We went to meet LTTE’s media spokesman who was coordinating our mission in the LTTE-controlled areas. He was startled at the number of people on our mission. He asked his subordinates to look around for places to accommodate us. Visiting NGO members and the media people had already occupied the available places. We were stalled for a couple of hours.

The German T.V. crew and the German Praktikum (Internship) students were in their vans for hours and it was sad to see their situation. Some of the youths who came with us from a local T.V. channel started to scold me, as I was the coordinator in those areas. But I had to pacify them saying after all it’s a relief mission, and we were prepared to bear the hardships.

Some how or other the LTTE’s Political Wing found accommodation and I had to take some of the German students to the lodgings, which had been arranged for them. My responsibility had been narrowed down. The German Television crew had also been assigned a place.

Some of the students were asking whether their rooms were equipped with mosquito nets. I had to find rooms with mosquito nets for them. But one room with nets, I had to reserve for a Sinhalese couple as promised. I had taken some extra care that they should not feel that they had been discriminated in a Tamil area. I had told the students I had to keep that room for the couple. All the students got rooms with mosquito nets in that complex except two students. Then I went to the LTTE’s Political Wing office to check what was happening there.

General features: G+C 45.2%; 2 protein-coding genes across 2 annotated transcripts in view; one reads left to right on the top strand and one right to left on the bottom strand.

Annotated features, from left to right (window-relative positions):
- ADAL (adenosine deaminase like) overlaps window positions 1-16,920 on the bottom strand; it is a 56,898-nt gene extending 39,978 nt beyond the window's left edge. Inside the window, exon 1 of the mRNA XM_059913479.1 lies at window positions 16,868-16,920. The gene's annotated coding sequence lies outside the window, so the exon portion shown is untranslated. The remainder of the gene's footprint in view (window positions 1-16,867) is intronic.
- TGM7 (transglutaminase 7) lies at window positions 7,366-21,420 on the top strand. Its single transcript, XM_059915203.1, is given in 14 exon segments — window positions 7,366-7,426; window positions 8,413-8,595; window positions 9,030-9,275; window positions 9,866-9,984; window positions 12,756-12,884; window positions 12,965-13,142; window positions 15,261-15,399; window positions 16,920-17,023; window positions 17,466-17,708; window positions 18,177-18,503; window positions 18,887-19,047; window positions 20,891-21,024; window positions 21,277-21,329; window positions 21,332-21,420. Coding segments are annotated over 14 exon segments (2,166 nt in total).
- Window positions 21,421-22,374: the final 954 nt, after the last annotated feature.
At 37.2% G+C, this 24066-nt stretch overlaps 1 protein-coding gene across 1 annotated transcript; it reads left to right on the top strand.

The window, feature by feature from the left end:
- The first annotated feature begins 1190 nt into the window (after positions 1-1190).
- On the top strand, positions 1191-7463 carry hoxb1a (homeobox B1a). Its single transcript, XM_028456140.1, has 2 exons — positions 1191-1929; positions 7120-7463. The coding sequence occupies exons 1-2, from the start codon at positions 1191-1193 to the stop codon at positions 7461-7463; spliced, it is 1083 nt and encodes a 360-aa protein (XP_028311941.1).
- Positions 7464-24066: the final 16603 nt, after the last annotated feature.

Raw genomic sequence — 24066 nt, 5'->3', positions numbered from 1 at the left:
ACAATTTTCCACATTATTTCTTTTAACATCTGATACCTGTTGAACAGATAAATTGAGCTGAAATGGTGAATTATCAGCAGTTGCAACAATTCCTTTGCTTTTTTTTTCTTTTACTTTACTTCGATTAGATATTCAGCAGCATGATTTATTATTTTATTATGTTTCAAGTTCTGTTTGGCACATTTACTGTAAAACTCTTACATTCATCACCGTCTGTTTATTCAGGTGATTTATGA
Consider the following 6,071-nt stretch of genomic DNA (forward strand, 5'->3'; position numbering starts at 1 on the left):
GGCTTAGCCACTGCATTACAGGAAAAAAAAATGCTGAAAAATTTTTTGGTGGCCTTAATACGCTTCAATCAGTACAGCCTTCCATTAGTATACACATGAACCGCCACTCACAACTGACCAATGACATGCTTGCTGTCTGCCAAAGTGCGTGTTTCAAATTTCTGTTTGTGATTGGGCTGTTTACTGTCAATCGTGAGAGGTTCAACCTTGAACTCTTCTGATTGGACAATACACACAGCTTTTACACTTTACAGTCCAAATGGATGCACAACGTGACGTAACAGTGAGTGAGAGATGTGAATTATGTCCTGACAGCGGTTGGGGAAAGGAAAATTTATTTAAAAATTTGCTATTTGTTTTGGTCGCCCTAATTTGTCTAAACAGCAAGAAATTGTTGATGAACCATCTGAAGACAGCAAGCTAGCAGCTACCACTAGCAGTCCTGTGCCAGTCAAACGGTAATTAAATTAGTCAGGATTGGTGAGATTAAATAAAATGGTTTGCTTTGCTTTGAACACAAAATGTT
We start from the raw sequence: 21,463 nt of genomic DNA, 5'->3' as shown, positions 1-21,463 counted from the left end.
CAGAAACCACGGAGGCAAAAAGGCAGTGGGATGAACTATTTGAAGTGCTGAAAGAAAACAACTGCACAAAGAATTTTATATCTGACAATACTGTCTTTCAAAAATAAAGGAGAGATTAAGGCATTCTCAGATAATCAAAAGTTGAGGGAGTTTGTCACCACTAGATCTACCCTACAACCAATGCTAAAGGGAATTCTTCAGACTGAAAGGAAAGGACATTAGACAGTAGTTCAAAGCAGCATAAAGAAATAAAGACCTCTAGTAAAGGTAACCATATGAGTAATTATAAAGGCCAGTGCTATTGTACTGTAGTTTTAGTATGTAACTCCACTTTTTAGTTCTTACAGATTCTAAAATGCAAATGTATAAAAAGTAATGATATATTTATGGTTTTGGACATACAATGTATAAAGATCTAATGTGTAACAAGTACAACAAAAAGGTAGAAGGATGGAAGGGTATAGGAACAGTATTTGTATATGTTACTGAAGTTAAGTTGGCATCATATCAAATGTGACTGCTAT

AGSEP’s Director Dietmar Doering said he would be staying where the female students and some of the AGSEP staff were staying for their safety and went with them. The young Sinhalese couple got a room at the LTTE’s Political Wing office. The incident might be as surprising as an Israelit couple taking night shelter at the office of the Palestinian rebels.

I returned to one of the lodgings, where the students were staying and got into the room, which had a mosquito net, which became available, as the couple had found room at the Political Wing. I was a little worried staying in my room because of my German friends. Would they have any misgivings about me? So, I knocked at their room doors, but got no response from them.

The exhausting day-long journey had overcome them with deep slumber.